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[SEAOC] Plywood: sinkers beat common nails?

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Say it isn't so!

Someone has to reassure me. I've just lectured a poor framer about the thin
gun-nails he used in the shear walls, when I had asked for Common Nails in
the drawing notes. It now seems that he may have been right, after all. 

He said (as they all do), "Everyone uses gun driven can't pull
these suckers out...they're stronger than common can't avoid
over-driving, 'cause the wood is uneven..."

Well, of course, I asserted my authority.  By towering up to my full 5'-6"
height, and raising my voice to "shrill", I finally got him to agree to
re-nail. When I got home, I looked for something in my SEAOC literature to
back my claims up. I was sure I'd read that thin "sinker" nails were weaker.
Also, "everyone" knows that over-driving the nails spoils the shear strength.

There's a paper from the '95 SEAOC convention that says the contractor is
right. Seb Ficcadenti and Thomas Castle, principals in a consulting firm;
and Deborah Sandercock and Robert Kazanjy, from the University of California
at Irvine; built some model 3/8" plywood shear wall panels with a variety of
nailing arrangements and tested them under simulated earthquake shear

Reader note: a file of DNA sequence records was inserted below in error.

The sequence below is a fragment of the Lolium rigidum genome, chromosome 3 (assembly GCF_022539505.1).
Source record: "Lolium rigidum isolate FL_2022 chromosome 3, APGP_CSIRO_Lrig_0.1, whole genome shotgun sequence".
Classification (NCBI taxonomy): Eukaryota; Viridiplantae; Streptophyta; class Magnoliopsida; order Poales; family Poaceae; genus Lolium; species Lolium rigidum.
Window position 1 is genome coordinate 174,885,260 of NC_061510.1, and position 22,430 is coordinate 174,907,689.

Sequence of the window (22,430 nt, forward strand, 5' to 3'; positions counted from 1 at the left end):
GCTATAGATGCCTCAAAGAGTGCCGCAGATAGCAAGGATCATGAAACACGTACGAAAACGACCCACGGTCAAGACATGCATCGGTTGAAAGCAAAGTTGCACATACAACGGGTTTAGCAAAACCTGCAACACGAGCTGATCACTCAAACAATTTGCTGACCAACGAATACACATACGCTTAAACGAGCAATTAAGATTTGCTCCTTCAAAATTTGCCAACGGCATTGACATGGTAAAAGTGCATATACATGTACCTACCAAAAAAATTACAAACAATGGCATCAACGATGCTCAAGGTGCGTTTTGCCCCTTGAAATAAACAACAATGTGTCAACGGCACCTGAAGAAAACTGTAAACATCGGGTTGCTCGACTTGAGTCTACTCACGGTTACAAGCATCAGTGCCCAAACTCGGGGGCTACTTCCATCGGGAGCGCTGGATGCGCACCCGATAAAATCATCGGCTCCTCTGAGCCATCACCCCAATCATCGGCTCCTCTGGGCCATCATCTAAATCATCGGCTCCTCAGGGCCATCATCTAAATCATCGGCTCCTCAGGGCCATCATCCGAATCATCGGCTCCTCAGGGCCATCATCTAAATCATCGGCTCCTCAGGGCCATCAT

loading. Some had common, some had sinker (or "box") nails, and some had
20%, or 50%, or 80% of the nails driven 1/16" or more into the sheathing.

Their conclusion was that...The 3/8" thick plywood panels with box nails
were as strong or stronger than those built with common nails...overdriving
the nails adversely affects the strength, but not below that of the
comparable common nail panels... the box nail panels have a greater residual
integrity after the test than common nail panels.

The rationalle presented in the report, to explain the poorer performance of
common nails, is that the box nails they used had larger diameter heads. The
common nails they used also had a conical shaped head (the underside was
tapered, something like a countersunk screw's head shape). That was why,
they surmised, that the common  nails pulled through the plywood more often
than the box nails. The box nails usually pulled only part way out, and
dissipated more energy.

I think I was still right about the nailing I rejected on my project,
because the Senco gun nails "my" framer used were even thinner, and had
smaller heads. Those heads also had "cookie bites" out of one edge, to fit
tighter in the nail strip. These sharp edges enhanced the tendency of the
nails to cut through the top veneer.

I also don't think I've seen conical heads on our common nails. I think they
all have a flat underside. I believe they would resist pull-out better than
the nails used in the UCLA Irvine test.

Here are my two questions:

 1.      Are there any other reports of testing of plywood shear wall or
diaphragm panels, comparing common nail performance with thinner
"sinker" or "box" nails?

2.      What evidence is there that "overdriving", that is, driving nail
heads         into the plywood deep enough to cut the top veneer, weakens
shear                resistance?

I had a few more questions, like, how to get contractors to believe we
REALLY MEAN the notes on our drawings; and how to get them to treat me with
respect; but I'll save those for another time.

                                                        Jim Warne